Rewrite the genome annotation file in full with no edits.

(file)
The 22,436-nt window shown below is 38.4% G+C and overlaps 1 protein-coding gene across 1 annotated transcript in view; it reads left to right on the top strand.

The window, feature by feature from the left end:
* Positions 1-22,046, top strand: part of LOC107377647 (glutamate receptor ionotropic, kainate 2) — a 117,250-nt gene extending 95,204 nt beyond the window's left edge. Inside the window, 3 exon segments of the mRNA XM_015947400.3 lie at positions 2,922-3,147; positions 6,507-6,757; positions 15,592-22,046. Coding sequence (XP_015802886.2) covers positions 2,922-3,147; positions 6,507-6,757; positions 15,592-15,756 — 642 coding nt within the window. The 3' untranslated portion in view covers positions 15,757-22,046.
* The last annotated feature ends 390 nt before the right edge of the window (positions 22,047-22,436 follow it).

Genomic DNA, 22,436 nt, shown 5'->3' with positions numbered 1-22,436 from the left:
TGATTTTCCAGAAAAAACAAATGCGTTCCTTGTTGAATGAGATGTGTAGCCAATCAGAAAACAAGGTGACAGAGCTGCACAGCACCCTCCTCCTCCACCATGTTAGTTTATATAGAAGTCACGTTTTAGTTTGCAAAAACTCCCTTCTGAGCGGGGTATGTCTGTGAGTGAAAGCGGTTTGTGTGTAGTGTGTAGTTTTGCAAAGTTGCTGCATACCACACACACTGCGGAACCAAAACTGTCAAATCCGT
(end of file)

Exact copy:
The 22,436-nt window shown below is 38.4% G+C and overlaps 1 protein-coding gene across 1 annotated transcript in view; it reads left to right on the top strand.

The window, feature by feature from the left end:
* Positions 1-22,046, top strand: part of LOC107377647 (glutamate receptor ionotropic, kainate 2) — a 117,250-nt gene extending 95,204 nt beyond the window's left edge. Inside the window, 3 exon segments of the mRNA XM_015947400.3 lie at positions 2,922-3,147; positions 6,507-6,757; positions 15,592-22,046. Coding sequence (XP_015802886.2) covers positions 2,922-3,147; positions 6,507-6,757; positions 15,592-15,756 — 642 coding nt within the window. The 3' untranslated portion in view covers positions 15,757-22,046.
* The last annotated feature ends 390 nt before the right edge of the window (positions 22,047-22,436 follow it).

Genomic DNA, 22,436 nt, shown 5'->3' with positions numbered 1-22,436 from the left:
TGATTTTCCAGAAAAAACAAATGCGTTCCTTGTTGAATGAGATGTGTAGCCAATCAGAAAACAAGGTGACAGAGCTGCACAGCACCCTCCTCCTCCACCATGTTAGTTTATATAGAAGTCACGTTTTAGTTTGCAAAAACTCCCTTCTGAGCGGGGTATGTCTGTGAGTGAAAGCGGTTTGTGTGTAGTGTGTAGTTTTGCAAAGTTGCTGCATACCACACACACTGCGGAACCAAAACTGTCAAATCCGT